Thinking & Doing Fathers
A couple of months ago a new client (not Samantha Cameron) passionately described how ridiculous it is that women are assumed, by their partners, to be The Oracle when it comes to children – particularly in the early days of parenthood when in reality you’re both learning together. In this month’s Mothers Work!mailing I’m offering some pointers on how to get your partners contributing (more) to family life, particularly on the thought front because that can be more wearisome than the graft of doing.
In chapter three of my book, Mothers Work! I say that equality isn’t dividing things down the middle; it’s an attitude. Equality is when you both recognise the need and see the merit in deciding together how you can best manage the totality of your lives. So how do you cultivate this liberating approach? I have three suggestions for you to have a crack at:
1) Empower your partner – ask his opinion and act on it
Think about how you feel when a colleague you respect asks for your view or pointers on how best to do something. It puts you in the driving seat, makes you feel important and involved. Now apply that logic to your partner and consult him on matters related to the children.Try putting these questions or other more relevant ones to him: How will we work out the best childcare solution? How are we going to manage the house when I’m back at work? What are we going to do about Tommy’s behaviour? If he guffaws and rhetorically retorts “how should I know?” or something of that ilk then press on with a smile and “I want to know what you think, I’ve got an inkling you’ll come up with something I haven’t thought of.” This is the first step in a partner realising they have a part to play and can add value. When you get a useable response take a sizeable chunk of his idea (if not all of it) and have a go with it. Better still, suggest how you could both set about implementing it. I suspect David Cameron would be delighted to offer up an opinion on anything other than the state of the economy and our fractured society right now.
2) Cultivate capabilities that are his speciality not yours
My husband became master bather of our baby from the beginning of parenthood. It was a discrete experience that could be his alone without any recourse to me, especially since he was the first to be shown when we were still in the hospital. He did it well and I frequently told him that but was careful to avoid thanking him for his help because after all, caring for our son was and still is a joint responsibility. What aspects of your family life could become his charge? Researching holidays? Taking Tabitha to Tumble Tots? Inventing weaning combinations? Pick up on what he does well and reinforce it by commenting on it and how it helps keep your lives ticking along nicely. When it’s clear who ‘owns’ a task it cuts out the need for nagging for help which brings me onto point number three.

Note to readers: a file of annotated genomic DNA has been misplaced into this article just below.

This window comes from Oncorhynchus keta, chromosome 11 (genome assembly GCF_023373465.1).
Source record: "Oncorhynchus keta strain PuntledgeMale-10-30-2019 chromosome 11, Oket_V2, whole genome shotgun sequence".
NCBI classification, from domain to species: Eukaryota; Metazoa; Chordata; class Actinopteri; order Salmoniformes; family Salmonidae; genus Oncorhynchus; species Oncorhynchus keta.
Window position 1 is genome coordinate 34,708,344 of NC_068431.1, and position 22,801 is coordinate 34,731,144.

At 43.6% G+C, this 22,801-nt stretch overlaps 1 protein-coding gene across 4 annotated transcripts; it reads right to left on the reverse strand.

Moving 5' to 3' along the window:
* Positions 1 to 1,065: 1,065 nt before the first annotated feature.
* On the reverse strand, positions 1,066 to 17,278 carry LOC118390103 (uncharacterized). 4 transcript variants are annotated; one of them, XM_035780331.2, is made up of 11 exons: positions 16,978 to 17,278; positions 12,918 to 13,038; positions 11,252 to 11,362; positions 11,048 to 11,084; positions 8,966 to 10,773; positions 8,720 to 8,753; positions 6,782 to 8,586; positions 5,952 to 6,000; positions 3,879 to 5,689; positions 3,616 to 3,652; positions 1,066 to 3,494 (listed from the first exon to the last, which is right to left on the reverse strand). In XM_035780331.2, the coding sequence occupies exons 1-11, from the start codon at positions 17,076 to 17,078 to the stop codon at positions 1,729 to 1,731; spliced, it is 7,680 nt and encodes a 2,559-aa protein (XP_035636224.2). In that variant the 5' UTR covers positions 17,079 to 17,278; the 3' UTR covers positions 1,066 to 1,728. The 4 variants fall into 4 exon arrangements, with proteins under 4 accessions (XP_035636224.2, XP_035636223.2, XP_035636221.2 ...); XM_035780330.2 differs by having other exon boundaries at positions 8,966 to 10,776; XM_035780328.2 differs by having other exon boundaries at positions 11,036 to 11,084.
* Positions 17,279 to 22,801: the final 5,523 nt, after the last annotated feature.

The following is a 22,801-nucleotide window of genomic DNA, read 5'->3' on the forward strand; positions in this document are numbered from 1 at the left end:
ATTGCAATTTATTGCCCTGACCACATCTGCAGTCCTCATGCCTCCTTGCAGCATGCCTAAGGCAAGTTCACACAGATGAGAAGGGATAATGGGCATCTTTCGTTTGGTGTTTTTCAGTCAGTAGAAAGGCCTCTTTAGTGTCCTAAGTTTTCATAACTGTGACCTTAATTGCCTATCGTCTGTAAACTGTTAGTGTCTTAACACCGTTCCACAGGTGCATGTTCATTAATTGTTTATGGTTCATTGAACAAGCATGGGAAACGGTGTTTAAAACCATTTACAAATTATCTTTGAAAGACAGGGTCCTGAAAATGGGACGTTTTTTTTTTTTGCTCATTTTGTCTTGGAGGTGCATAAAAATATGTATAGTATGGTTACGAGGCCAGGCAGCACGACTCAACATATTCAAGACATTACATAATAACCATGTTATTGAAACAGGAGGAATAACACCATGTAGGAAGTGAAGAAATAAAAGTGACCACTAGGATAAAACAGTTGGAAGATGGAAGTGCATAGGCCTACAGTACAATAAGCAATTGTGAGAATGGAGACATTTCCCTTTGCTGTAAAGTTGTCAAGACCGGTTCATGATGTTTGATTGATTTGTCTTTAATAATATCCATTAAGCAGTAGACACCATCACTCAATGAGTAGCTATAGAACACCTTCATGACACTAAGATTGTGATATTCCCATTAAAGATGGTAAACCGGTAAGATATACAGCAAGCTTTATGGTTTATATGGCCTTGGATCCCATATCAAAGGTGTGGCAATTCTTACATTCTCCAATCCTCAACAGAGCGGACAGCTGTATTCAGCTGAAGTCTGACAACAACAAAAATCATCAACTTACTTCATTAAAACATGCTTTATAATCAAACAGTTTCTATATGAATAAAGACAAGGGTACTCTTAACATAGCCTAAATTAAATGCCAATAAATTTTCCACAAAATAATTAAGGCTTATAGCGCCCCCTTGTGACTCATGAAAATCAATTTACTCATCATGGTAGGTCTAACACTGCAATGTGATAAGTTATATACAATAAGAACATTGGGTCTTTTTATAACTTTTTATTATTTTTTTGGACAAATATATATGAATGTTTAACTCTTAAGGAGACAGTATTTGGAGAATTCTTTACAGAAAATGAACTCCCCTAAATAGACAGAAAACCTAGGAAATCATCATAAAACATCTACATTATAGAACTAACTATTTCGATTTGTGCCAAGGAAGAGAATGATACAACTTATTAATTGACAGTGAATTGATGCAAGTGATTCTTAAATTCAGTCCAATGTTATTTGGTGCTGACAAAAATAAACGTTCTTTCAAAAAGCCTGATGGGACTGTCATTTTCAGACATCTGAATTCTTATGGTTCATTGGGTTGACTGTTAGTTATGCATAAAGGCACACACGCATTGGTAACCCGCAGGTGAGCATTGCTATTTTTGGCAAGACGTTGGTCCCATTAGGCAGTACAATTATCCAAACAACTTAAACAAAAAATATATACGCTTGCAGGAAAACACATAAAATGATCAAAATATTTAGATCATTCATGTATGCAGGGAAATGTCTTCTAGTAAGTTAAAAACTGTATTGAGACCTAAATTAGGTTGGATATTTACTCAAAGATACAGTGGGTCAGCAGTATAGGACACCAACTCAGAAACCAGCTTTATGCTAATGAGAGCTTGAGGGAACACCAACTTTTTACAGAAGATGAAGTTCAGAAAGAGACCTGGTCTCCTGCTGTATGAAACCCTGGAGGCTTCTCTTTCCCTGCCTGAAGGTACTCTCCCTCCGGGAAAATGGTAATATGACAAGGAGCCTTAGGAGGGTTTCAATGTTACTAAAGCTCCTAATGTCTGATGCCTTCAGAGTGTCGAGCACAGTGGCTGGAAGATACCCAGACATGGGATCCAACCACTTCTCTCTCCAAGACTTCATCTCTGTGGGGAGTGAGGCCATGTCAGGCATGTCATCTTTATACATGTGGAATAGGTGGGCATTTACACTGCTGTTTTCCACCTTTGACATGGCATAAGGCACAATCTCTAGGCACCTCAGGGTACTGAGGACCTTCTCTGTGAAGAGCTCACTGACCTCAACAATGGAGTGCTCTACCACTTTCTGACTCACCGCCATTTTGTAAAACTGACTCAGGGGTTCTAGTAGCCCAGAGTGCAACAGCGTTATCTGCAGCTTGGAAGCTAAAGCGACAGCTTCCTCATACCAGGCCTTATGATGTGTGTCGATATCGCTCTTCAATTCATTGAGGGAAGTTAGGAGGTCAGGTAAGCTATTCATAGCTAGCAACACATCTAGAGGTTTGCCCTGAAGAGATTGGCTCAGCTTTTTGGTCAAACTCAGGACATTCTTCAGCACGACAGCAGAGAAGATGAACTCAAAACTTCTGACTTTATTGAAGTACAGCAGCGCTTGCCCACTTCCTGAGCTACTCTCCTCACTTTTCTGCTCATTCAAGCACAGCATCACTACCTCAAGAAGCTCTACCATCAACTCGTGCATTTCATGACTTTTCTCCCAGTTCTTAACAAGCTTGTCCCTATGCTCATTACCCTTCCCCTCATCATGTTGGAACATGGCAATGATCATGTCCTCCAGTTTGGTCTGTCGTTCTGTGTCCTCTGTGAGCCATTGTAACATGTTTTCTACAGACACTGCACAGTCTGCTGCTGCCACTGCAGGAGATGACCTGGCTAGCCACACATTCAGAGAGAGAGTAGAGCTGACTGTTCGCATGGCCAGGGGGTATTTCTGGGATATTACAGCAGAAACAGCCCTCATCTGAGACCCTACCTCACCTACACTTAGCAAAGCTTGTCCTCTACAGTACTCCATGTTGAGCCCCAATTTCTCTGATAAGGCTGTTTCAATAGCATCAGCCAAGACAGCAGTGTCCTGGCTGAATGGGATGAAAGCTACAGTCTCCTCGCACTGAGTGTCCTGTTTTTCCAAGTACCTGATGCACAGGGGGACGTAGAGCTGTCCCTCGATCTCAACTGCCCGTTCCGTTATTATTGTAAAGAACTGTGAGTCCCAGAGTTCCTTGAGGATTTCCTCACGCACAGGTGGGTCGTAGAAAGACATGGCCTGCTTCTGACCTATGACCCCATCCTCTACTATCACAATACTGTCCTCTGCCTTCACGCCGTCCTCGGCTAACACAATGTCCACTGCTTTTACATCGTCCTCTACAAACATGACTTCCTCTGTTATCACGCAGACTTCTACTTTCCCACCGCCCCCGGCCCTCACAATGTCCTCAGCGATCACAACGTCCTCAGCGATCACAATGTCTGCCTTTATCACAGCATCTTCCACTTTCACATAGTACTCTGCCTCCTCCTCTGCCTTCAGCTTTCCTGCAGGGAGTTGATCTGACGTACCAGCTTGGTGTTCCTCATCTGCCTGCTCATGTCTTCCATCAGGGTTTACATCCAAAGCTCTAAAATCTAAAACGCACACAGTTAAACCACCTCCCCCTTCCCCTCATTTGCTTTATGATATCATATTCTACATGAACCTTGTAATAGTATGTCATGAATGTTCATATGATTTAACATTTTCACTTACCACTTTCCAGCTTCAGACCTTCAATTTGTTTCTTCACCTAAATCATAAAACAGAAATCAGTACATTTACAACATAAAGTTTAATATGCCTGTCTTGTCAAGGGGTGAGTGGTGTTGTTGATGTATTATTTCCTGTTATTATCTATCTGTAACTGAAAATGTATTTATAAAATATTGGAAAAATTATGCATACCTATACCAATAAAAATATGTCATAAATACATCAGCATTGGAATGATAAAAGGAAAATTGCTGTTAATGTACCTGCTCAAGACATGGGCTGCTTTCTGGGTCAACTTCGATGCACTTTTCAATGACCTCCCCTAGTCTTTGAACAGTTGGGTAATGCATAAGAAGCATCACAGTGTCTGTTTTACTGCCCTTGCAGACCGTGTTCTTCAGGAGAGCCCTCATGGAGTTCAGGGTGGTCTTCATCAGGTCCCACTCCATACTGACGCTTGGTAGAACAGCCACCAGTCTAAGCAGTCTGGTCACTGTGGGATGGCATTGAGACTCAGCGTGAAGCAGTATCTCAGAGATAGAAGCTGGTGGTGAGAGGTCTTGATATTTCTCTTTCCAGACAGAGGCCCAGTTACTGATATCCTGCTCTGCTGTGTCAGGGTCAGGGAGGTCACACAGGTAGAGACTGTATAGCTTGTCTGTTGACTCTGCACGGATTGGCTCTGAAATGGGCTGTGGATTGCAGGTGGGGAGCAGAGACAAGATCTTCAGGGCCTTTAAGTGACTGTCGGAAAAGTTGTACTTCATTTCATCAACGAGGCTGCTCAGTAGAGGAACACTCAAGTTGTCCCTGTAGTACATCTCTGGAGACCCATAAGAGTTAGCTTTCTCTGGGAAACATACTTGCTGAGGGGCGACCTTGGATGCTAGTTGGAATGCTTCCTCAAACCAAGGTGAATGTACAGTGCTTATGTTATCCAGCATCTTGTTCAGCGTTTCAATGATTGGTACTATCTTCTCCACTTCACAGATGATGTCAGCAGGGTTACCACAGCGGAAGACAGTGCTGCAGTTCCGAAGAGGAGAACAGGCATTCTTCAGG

3) Divvy up domestic chores; let him crack on as he sees fit
If equality is an attitude it doesn’t make sense to divide domestic chores down the middle, especially if you are in the home more than he is as the majority of mothers are. However, if you look at the sum total of your lives – that’s including work responsibilities – if you’re still contributing significantly more than he is, it’s time to whip out the family organiser and look at what it’s reasonable for you to drop and him to pick up. Once agreed who’s doing what you really ought to have the common decency to let him carry out ‘his’ jobs the way he thinks best. Our husbands are not monkeys and there’s nothing more irritating than a nit-picking micromanager. In our house this means if Nick cooks, I get out of the kitchen.
Have a go at these three things and notice how less of the thinking and doing falls to you over the weeks and months. Incidentally, I discovered via Wikipedia (my oracle), the irony of mothers being seen as The Oracle: in classical antiquity only one was a woman, the rest were men. Ridiculous!